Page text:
Hutmacher called Race 4 an opportunistic pathogen “that stays in the soil waiting for you to plant a susceptible variety.” Under ideal environmental conditions for it, Race 4 can explode and this was the year for it because of late, wet planting conditions that stressed seedling cotton.

Conversely, wise management decisions to avoid those conditions could put growers in a better position to ward off the menace.

This includes first planting a tolerant variety. “The higher the resistance; the better,” Hutmacher urged.

“Planting dates are critical. Generally, the warmer the conditions where the plant’s root system can grow rapidly, the fewer pathogens will attack it. You don’t want to play into this disease’s hands. We remind growers that this is an early-season disease,” Hutmacher added.

Anything that makes a plant struggle early may weaken it and make it susceptible to Race 4, Hutmacher said.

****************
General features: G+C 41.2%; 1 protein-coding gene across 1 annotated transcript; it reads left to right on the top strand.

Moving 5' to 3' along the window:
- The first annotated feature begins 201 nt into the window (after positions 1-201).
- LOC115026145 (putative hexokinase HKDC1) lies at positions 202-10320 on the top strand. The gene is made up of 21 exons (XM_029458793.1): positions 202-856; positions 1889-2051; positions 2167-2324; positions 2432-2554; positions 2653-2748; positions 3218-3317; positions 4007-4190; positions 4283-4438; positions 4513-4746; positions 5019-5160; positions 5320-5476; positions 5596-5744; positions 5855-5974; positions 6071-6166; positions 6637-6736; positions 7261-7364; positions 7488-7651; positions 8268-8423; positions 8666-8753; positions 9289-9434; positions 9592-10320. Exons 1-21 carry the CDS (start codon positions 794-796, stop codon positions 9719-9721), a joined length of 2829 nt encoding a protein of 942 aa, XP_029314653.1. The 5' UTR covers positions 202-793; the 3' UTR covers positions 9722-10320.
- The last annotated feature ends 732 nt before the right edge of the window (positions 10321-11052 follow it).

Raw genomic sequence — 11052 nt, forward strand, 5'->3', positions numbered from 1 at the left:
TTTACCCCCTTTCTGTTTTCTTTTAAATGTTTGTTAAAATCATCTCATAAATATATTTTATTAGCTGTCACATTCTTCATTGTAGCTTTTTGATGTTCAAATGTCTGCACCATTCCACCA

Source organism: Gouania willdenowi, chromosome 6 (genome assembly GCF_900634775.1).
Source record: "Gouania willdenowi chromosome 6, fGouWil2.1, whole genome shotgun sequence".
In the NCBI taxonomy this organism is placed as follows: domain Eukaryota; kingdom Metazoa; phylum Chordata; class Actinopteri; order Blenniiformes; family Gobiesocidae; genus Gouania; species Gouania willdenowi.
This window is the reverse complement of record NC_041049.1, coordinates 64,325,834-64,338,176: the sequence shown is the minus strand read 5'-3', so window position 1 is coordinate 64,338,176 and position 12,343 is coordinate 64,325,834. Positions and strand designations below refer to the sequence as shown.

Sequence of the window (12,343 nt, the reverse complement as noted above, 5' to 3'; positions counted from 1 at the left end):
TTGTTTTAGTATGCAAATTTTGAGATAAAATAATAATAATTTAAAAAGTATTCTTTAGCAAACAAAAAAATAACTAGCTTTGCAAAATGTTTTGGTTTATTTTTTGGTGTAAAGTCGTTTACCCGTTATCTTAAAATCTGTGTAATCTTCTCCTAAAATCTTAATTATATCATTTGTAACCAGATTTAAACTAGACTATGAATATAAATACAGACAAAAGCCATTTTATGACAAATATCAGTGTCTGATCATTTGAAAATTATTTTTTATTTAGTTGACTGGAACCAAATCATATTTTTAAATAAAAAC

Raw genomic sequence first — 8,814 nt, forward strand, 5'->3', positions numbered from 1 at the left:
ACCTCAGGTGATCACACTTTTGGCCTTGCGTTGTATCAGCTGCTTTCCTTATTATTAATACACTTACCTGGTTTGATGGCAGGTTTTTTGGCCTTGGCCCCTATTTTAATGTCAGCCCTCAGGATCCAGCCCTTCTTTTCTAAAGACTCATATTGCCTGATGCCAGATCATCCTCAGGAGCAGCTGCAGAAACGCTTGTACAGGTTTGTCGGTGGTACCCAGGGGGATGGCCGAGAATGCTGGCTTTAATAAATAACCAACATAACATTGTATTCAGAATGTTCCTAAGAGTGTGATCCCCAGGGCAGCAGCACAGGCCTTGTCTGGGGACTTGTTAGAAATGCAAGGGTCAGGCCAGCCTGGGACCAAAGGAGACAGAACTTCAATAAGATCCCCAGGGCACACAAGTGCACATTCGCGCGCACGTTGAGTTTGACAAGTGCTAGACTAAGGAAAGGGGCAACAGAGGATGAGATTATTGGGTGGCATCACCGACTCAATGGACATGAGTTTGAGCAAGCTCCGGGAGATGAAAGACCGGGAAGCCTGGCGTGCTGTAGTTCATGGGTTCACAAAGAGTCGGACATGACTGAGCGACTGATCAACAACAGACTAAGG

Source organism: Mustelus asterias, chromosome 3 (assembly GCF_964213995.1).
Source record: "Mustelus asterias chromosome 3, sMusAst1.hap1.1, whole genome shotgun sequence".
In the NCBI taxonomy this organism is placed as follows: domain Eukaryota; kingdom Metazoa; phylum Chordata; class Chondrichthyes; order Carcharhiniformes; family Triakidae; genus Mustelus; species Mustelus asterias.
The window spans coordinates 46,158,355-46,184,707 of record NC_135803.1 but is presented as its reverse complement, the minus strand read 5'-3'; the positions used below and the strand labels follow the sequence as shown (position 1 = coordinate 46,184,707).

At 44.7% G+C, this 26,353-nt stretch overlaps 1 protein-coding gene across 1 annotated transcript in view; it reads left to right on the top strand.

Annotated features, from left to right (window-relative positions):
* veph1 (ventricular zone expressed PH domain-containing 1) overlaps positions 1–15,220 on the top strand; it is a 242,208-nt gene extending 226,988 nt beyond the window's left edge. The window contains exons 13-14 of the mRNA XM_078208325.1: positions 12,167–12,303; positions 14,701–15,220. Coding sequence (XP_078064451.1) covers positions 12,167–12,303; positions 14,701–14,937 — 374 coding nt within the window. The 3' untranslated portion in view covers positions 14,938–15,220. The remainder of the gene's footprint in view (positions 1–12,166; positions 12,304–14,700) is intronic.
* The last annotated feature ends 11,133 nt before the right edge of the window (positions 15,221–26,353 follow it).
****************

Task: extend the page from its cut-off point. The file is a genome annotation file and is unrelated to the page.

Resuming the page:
“One of the problems with Race 4 is that it can survive nicely on a wide collection of plants and weeds without infecting those plants or weeds. The pathogen lives on root surfaces and can persist for years. It will not go away,” Hutmacher said.

The cotton Extension specialist praised PCAs and many growers for being alert to the problem this year and identifying suspect areas to be tested.

Heretofore, Race 4 has been a California problem, although suspect races have been found in at least two Southern states, including Alabama and Louisiana.

“One of the interesting things  (UC plant pathologist) Mike Davis has found using newer biotech approaches to more quickly identify disease is that other races in Southern states look pretty scary — a lot worse than Race 4. And they do not need nematodes to spread,” said Hutmacher.

This heightens the need to continue screening for soil borne pathogens as well as to focus on developing disease-resistant new varieties.